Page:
US Department of Justice called to investigate policies, protocols at MPD
MEMPHIS, Tenn. (WMC) - State Representatives G. A. Hardaway and Joe Towns, along with other local leaders gathered at the NAACP office Friday to discuss furthering an investigation into the conduct and history of the Memphis Police Department in the wake of the fatal beating of Tyre Nichols by officers.
It was announced that the U.S. Department of Justice has been called to investigate the policies and protocols of the Memphis Police Department, including its specialized units. A seven-page letter was sent by key individuals and stakeholders requesting a federal pattern-or-practice investigation.
Hardaway and Towns were joined by LaTrena Ingram, Chair of the Legal Task Force of the Ben F. Jones Chapter of the National Bar Association.
Also in attendance and supporting were Shelby County Commissioners, local clergy, representatives from civil rights organizations and community leaders.
Rep. Hardaway called the beating of Nichols “shameful,” emphasizing that the issue of police brutality “must be resolved.”
“Our efforts today are merely the beginning,” he said.
“We are here still pushing for justice for Tyre,” said NAACP Memphis Branch President Van Turner. “We are here to fight for oversight and policy... oversight looks like the Department of Justice coming in and putting forth a real investigation that looks at the pattern and practice of abuse that’s going on in this community, and a real plan and solution looks like a consent decree and order from the federal government providing that oversight and making sure we clean house and change the culture from here on out.”
The letter says first responders can be seen in video released by MPD not rendering aid to Nichols for a period of time. One former officer was also seen taking pictures of Nichols as he lay limp on the ground and against a squad car. Authors of the letter also shared concerns about mental health and law enforcement evaluations.
“We’re talking about the law enforcement agencies shopping around until they get what they want, in terms of the mental evaluation, the psychological evaluations,” Hardaway said. “That’s wrong.”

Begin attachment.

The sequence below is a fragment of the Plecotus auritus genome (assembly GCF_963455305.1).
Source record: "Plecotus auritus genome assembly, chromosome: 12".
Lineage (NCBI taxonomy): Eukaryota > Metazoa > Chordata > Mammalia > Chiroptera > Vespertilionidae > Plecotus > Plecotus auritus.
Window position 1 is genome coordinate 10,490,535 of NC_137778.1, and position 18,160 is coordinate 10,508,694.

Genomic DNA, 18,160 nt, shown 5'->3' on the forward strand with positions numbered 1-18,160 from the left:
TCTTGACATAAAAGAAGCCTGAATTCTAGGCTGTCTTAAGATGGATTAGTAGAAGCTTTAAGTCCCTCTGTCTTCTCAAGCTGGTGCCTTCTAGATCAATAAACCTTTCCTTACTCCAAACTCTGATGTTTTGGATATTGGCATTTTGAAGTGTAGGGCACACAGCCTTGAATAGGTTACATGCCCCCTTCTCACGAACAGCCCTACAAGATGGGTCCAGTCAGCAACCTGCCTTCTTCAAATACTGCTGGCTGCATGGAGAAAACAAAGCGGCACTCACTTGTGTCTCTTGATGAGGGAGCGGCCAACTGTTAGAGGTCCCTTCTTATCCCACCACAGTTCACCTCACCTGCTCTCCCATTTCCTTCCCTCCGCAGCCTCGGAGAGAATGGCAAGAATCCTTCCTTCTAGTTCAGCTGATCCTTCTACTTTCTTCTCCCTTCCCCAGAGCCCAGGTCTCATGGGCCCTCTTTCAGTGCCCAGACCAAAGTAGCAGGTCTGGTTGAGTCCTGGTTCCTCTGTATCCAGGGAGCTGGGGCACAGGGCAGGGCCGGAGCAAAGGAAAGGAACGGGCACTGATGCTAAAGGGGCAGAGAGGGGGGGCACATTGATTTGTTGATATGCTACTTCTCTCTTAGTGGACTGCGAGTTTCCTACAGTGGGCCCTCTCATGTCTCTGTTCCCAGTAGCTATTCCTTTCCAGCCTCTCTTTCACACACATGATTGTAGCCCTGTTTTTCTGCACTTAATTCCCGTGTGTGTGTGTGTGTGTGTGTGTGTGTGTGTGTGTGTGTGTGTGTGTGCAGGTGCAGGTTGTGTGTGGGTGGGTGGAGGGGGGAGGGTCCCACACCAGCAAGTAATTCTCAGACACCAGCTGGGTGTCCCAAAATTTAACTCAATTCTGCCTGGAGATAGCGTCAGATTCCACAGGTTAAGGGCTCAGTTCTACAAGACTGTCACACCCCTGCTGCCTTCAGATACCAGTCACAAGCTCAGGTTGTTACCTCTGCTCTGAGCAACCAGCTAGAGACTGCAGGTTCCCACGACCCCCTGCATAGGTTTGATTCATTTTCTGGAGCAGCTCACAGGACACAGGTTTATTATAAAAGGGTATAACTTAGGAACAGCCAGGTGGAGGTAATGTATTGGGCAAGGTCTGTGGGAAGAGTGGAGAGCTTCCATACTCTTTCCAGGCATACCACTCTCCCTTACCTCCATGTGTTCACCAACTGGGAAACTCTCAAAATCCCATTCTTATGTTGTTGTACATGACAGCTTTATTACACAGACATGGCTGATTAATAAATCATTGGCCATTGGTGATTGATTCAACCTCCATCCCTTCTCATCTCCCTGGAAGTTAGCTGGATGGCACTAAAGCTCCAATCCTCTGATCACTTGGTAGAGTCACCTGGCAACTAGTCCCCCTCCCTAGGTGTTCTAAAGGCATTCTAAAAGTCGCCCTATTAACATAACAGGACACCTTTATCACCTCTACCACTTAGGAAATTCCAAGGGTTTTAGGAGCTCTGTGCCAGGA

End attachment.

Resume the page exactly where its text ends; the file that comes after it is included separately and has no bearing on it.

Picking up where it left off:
Rep. Towns called for truth, saying “we need to figure out exactly what happened.”
“Something is not right,” he added.
Memphis Mayor Jim Strickland has asked the DOJ to review the department’s specialized units and use of force policies. State lawmakers and those behind this push say that’s not enough.
Josh Spickler, Executive Director of the criminal justice advocacy group Just City, said a review would not have the same influence over MPD as a thorough pattern-or-practice investigation, which he argues is vital for change at the department level.
“A lot of what we’re seeing now on video is happening frequently,” Spickler said.
He said the group is also working with the DOJ to further police reform in Memphis and evaluate whether department policies and protocols ought to be changed.
Rep. Hardaway noted that the city’s response to the Nichols’ case was one of peace and non-violence and that it was also “without coincidence.”
“Our young people are in the streets, our young people are leading with civil disobedience,” Hardaway said, likening the public’s activism to that of the Civil Rights Movement in the 50s and 60s.
The 5 former Memphis police officers charged with murdering Nichols appeared in court for the first time Friday morning. All five are entering a not-guilty plea.
On Wednesday, the Shelby County Sheriff’s Office reached a decision in the administrative investigation into the actions of two deputies who arrived on the Jan. 7 scene. It was determined that two patrol deputies, Jeremy Watkins and Johntavious Bowers, violated SCSO regulations. Both were issued a five-day suspension without pay. No charges will be filed against the two.
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